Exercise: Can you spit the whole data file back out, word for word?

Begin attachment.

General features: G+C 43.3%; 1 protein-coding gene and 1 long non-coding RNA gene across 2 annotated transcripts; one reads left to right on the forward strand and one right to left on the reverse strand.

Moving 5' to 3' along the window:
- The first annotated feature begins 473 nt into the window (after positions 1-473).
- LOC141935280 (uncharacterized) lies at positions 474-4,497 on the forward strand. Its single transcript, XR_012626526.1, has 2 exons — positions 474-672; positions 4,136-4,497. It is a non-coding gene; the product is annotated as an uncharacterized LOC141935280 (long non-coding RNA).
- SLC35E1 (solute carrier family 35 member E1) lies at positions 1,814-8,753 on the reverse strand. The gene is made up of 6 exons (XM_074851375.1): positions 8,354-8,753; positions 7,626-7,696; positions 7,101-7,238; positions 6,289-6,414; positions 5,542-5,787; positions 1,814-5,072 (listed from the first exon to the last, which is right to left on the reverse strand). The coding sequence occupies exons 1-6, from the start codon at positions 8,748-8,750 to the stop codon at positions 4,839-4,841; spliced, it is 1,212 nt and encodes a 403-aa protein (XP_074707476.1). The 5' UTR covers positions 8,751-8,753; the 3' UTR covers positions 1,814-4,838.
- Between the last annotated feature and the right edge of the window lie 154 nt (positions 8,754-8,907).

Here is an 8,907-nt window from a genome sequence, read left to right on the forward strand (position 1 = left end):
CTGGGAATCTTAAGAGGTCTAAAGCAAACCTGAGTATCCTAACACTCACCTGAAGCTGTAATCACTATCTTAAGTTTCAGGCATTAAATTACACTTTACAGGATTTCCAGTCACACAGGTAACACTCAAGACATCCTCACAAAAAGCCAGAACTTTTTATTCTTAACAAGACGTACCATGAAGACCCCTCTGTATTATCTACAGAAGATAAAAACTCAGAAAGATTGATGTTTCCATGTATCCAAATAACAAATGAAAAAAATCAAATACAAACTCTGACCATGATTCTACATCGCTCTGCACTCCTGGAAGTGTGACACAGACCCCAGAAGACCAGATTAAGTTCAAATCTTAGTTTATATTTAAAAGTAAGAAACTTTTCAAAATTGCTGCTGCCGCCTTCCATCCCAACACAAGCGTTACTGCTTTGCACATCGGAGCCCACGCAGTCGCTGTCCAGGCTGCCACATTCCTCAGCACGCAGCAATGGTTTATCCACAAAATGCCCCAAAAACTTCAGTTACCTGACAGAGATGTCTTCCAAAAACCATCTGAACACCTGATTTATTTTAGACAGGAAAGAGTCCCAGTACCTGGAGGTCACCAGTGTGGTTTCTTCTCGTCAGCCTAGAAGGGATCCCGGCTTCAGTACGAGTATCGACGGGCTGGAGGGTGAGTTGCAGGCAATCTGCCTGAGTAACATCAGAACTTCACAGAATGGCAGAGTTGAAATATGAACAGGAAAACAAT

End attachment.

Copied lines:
General features: G+C 43.3%; 1 protein-coding gene and 1 long non-coding RNA gene across 2 annotated transcripts; one reads left to right on the forward strand and one right to left on the reverse strand.

Moving 5' to 3' along the window:
- The first annotated feature begins 473 nt into the window (after positions 1-473).
- LOC141935280 (uncharacterized) lies at positions 474-4,497 on the forward strand. Its single transcript, XR_012626526.1, has 2 exons — positions 474-672; positions 4,136-4,497. It is a non-coding gene; the product is annotated as an uncharacterized LOC141935280 (long non-coding RNA).
- SLC35E1 (solute carrier family 35 member E1) lies at positions 1,814-8,753 on the reverse strand. The gene is made up of 6 exons (XM_074851375.1): positions 8,354-8,753; positions 7,626-7,696; positions 7,101-7,238; positions 6,289-6,414; positions 5,542-5,787; positions 1,814-5,072 (listed from the first exon to the last, which is right to left on the reverse strand). The coding sequence occupies exons 1-6, from the start codon at positions 8,748-8,750 to the stop codon at positions 4,839-4,841; spliced, it is 1,212 nt and encodes a 403-aa protein (XP_074707476.1). The 5' UTR covers positions 8,751-8,753; the 3' UTR covers positions 1,814-4,838.
- Between the last annotated feature and the right edge of the window lie 154 nt (positions 8,754-8,907).

Here is an 8,907-nt window from a genome sequence, read left to right on the forward strand (position 1 = left end):
CTGGGAATCTTAAGAGGTCTAAAGCAAACCTGAGTATCCTAACACTCACCTGAAGCTGTAATCACTATCTTAAGTTTCAGGCATTAAATTACACTTTACAGGATTTCCAGTCACACAGGTAACACTCAAGACATCCTCACAAAAAGCCAGAACTTTTTATTCTTAACAAGACGTACCATGAAGACCCCTCTGTATTATCTACAGAAGATAAAAACTCAGAAAGATTGATGTTTCCATGTATCCAAATAACAAATGAAAAAAATCAAATACAAACTCTGACCATGATTCTACATCGCTCTGCACTCCTGGAAGTGTGACACAGACCCCAGAAGACCAGATTAAGTTCAAATCTTAGTTTATATTTAAAAGTAAGAAACTTTTCAAAATTGCTGCTGCCGCCTTCCATCCCAACACAAGCGTTACTGCTTTGCACATCGGAGCCCACGCAGTCGCTGTCCAGGCTGCCACATTCCTCAGCACGCAGCAATGGTTTATCCACAAAATGCCCCAAAAACTTCAGTTACCTGACAGAGATGTCTTCCAAAAACCATCTGAACACCTGATTTATTTTAGACAGGAAAGAGTCCCAGTACCTGGAGGTCACCAGTGTGGTTTCTTCTCGTCAGCCTAGAAGGGATCCCGGCTTCAGTACGAGTATCGACGGGCTGGAGGGTGAGTTGCAGGCAATCTGCCTGAGTAACATCAGAACTTCACAGAATGGCAGAGTTGAAATATGAACAGGAAAACAAT